Our advice for clinicians on the coronavirus is here.
If you are a member of the public looking for health advice, go to the NHS website. And if you are looking for the latest travel information, and advice about the government response to the outbreak, go to the GOV.UK website.
Professor John Young, NHS England’s Director for Integration and Frail Elderly Care, supports a more proactive approach:
Frailty is an enigma. It surrounds us in health and social care and we recognise it when we see it – but it is also invisible because as healthcare professionals we do not regard it as a diagnosis or formally record it.
We tend to use the term as a description – “the frail elderly” – rather than considering it a long-term condition.
However, frailty behaves just like a long-term condition. It is progressive, it impacts adversely on life experience and – if unmanaged – it can cause the sufferer to become very sick, very quickly.
Catch them before they fall
Frailty is related to the ageing process, that is, simply getting older. It describes how our bodies gradually lose their in-built reserves, leaving us vulnerable to dramatic, sudden changes in health triggered by seemingly small events such as a minor infection or a change in medication or environment.
It’s because we do not pro-actively manage people with frailty, that they tend to become known to us in crisis. There is an over-reliance on secondary care responses, with over 650,000 people over the age of 65 attending hospital emergency departments each year after suffering a fall.
It is my belief that people living with frailty need improved support through the provision of preventative and individualised care. This should include everything from home adaptation and carer support to access to social networks, exercise promotion and nutritional guidance.
The Frailty Index
Frailty develops slowly over 5 to 10 years, so could more be done to help older people with frailty before a health crisis occurs?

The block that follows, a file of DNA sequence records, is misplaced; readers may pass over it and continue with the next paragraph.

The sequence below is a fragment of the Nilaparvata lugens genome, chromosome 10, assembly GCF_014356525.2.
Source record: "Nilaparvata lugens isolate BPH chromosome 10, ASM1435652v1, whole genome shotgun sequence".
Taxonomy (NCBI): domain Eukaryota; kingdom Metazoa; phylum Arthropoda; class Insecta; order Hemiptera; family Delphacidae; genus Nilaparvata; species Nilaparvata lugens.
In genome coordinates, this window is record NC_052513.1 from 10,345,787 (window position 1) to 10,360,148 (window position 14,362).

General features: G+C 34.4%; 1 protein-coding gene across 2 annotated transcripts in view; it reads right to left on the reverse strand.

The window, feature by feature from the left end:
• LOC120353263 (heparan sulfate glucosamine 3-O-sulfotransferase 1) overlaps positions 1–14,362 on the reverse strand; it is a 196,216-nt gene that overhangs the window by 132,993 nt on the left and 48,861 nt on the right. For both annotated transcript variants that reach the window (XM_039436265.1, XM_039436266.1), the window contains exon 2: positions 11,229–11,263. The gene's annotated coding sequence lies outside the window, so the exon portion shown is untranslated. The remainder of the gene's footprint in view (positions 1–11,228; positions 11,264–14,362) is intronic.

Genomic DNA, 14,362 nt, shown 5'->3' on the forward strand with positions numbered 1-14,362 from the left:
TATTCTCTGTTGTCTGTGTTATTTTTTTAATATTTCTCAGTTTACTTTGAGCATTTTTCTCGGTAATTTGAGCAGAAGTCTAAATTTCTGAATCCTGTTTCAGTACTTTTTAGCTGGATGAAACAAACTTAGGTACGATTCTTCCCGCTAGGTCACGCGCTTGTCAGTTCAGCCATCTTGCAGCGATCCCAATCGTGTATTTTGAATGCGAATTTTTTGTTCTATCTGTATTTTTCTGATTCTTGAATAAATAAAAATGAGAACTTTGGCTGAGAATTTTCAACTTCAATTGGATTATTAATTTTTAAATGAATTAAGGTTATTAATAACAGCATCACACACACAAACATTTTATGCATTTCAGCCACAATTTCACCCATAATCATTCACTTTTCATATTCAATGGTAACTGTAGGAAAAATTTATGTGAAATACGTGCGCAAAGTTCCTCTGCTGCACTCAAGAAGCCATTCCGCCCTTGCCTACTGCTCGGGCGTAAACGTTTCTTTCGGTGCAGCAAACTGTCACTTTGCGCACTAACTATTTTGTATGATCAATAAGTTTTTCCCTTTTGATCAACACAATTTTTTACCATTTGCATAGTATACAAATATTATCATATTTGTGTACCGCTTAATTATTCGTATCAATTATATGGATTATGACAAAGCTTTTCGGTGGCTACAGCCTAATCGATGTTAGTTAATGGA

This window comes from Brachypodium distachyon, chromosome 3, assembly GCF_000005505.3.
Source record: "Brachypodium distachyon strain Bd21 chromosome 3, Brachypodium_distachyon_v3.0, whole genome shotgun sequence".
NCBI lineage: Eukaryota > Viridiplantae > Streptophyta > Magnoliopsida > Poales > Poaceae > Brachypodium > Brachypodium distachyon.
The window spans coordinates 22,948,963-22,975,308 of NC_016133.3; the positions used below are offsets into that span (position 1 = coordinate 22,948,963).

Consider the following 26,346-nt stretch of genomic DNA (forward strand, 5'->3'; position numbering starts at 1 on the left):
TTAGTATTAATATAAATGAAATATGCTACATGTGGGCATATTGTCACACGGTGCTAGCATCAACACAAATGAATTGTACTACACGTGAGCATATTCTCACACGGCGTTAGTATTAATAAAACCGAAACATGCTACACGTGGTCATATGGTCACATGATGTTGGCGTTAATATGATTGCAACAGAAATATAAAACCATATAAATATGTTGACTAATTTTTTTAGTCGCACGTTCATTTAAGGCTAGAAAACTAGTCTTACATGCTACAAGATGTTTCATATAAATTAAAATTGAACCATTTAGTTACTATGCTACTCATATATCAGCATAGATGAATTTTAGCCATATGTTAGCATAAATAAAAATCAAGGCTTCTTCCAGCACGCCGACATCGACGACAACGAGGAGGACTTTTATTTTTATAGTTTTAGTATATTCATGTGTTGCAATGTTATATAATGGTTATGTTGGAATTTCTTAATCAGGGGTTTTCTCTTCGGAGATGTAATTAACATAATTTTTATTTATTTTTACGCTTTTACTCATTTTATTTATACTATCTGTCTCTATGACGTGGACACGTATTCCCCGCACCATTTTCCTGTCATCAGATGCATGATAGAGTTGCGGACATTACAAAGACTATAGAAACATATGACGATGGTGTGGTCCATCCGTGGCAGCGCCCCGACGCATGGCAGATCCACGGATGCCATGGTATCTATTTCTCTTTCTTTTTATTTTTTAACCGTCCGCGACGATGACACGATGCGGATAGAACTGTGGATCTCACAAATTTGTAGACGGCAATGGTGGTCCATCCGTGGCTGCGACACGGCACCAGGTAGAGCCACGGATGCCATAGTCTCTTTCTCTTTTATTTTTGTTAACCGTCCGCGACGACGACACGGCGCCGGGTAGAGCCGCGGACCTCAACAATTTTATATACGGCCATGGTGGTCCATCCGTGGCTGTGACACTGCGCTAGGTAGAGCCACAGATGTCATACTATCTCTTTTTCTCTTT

Older people with frailty can be readily identified and are usually well known to local health and social care professionals. However, at present we do not formally diagnose frailty, making proactive care difficult.
The primary care electronic health record contains large amounts of health data which could be brought together with a simple slow walking test (an indicator of frailty) to form a “Frailty Index”. This would enable us to identify people with frailty and to grade their frailty state, allowing us to devise structured self-management plans for people with mild or moderate frailty and to move ahead with multi-disciplinary assessment and individualised care planning for people with moderate or severe frailty as quickly as possible.
A new model of care
Frailty is a late life adverse health state that develops over several years. Although frailty shares many characteristics of a long term condition, the current health service response is predominantly by urgent and emergency care rather than a preventative and proactive approach.
A new model of frailty care is needed and should be delivered through more robust primary care-based systems capable of routinely identifying people living with different severity grades of frailty and providing an appropriate response of supported self-management that is well integrated with community, mental, social and voluntary sectors.